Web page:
June 16, 2004
Mr. Chairman, Commissioners,
While we all have our personal agendas with regards to this issue, the responsibility of the Securities and Exchange Commission is mandated by Congress under the Securities Act of 1934. That Securities Act specifically identifies the responsibilities to create laws that serve in the best interests of the Investors. As you read through the comments presented, and the concept proposed, the Commission must maintain that focus ABOVE all.
Will the dematerialization of our securities protect or harm the retail investor? The answer to that is complicated.
1. In highly liquid stocks of well operating businesses the answer would be no. These companies have enough shares and enough controls within the industry that the daily trade volumes and settlements of securities become less of a risk to the investor. The manipulation of these securities based on settlement failures and stock dilution is less likely to take place and thus the Book Entry process presently in place is probably better than 90 accurate.
2. In less liquid securities, where Market Makers can sell without delivery for Bona-Fide Marking Making or where prevalent abuses in shorting take place, dematerialization can be damaging to the investors. These investors rely on the accuracy of Book Entries into their account to determine stock ownership when in fact shares never settled. The settlement failure diluting the investment and diminshing the investors opportunity for profitability on the stock ownership. The Book Entry becomes the catalyst to the abuse.
The decision the SEC must make is whether they have solutions in place to address not only Category 1 securities and their investors but also the Category 2 securities and their investors. Presently the SEC does not and has ultimately ignored the rights of the Category 2 Investor and company in direct violation of the securities act.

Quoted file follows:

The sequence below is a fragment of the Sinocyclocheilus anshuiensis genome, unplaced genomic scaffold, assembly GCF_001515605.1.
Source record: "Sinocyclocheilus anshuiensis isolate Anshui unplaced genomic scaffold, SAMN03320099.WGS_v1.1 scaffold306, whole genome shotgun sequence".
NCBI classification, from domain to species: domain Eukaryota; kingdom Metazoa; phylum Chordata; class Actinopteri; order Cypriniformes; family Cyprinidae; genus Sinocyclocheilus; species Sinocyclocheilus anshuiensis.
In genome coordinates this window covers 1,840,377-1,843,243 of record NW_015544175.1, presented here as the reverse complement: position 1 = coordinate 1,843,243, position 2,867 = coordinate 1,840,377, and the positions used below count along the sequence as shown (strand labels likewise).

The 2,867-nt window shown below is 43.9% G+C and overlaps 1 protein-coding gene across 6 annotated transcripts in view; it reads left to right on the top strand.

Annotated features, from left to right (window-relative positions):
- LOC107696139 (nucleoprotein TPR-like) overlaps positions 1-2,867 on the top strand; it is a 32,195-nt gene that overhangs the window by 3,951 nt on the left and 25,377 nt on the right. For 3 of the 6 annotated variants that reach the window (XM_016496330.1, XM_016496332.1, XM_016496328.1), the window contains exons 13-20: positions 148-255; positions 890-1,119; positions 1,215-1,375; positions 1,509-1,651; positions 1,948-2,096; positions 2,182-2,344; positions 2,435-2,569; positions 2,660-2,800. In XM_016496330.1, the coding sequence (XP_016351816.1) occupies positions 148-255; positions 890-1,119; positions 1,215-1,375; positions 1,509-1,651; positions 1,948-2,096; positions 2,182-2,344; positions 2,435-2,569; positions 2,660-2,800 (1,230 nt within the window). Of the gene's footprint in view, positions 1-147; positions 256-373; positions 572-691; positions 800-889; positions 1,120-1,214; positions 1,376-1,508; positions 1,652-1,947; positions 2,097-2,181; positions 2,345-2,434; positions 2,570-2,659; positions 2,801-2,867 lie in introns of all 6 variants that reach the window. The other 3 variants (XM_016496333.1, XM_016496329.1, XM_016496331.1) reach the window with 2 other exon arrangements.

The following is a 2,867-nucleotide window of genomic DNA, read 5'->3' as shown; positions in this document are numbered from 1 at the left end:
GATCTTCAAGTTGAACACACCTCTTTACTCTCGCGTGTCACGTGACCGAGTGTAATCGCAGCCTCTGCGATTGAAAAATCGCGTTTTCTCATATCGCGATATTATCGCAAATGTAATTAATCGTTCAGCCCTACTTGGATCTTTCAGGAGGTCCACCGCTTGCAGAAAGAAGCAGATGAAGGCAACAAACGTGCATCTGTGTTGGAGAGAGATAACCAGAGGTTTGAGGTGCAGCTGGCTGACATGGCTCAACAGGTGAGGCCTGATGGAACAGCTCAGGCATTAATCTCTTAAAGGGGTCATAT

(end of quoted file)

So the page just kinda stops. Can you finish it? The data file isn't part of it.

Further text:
The Securities Act of 1934 requires that a PROMPT and accurate clearance and settlement system be put in place. This presently does not exist across the board for all securities and all investors. We know it does not exist because the SEC and NASD have admitted as much in their recent short selling reform packages. Both state Settlement Failures can exceed the entire float of public companies. But, To reach this magnitude of failures cannot happen overnight. It takes time. Time that violates the definition of prompt.
The present Book Entry system within Securities Settlement is flawed. It allows brokers to falsely identify to shareholders that they are in posession of a security they really do not own based on settlement failures. If these failures were rectified quickly it would be accepted but, for settlement failures to exceed public floats, the duration of time spent as a failure is excessive months or longer. Requiring physical certificates is the ONLY present venue for shareholders to use to force the hand of the brokers to go out and obtain those shares. Otherwise, how will shareholders be able to audit the broker-dealers to insure they are meeting their contractual obligations. Broker-Dealers already riddled in numerous scandals over defrauding the investing public.
I can onlt reiterate the responsibilities of the SEC to focus on Investor protection first and foremost. The DTCC Clearance and Settlement System, while non-profit, generates tremendous wealth that ultimately is returned to the firms by way of rebates. Rebates that are never put back into the hands of investors. Our Comissions never go down. The costs to the industry to retain physical shares can be financed, simply based on the volume trading this way, by the rebates generated by the DTCC to the member firms. There would be no addional fees passed on to investors and investors would retain a methodology to check the accuracy of their accounts. Accuracy presently made up of unfulfilled book entry positions that affects the shareholder due to the dilution it creates.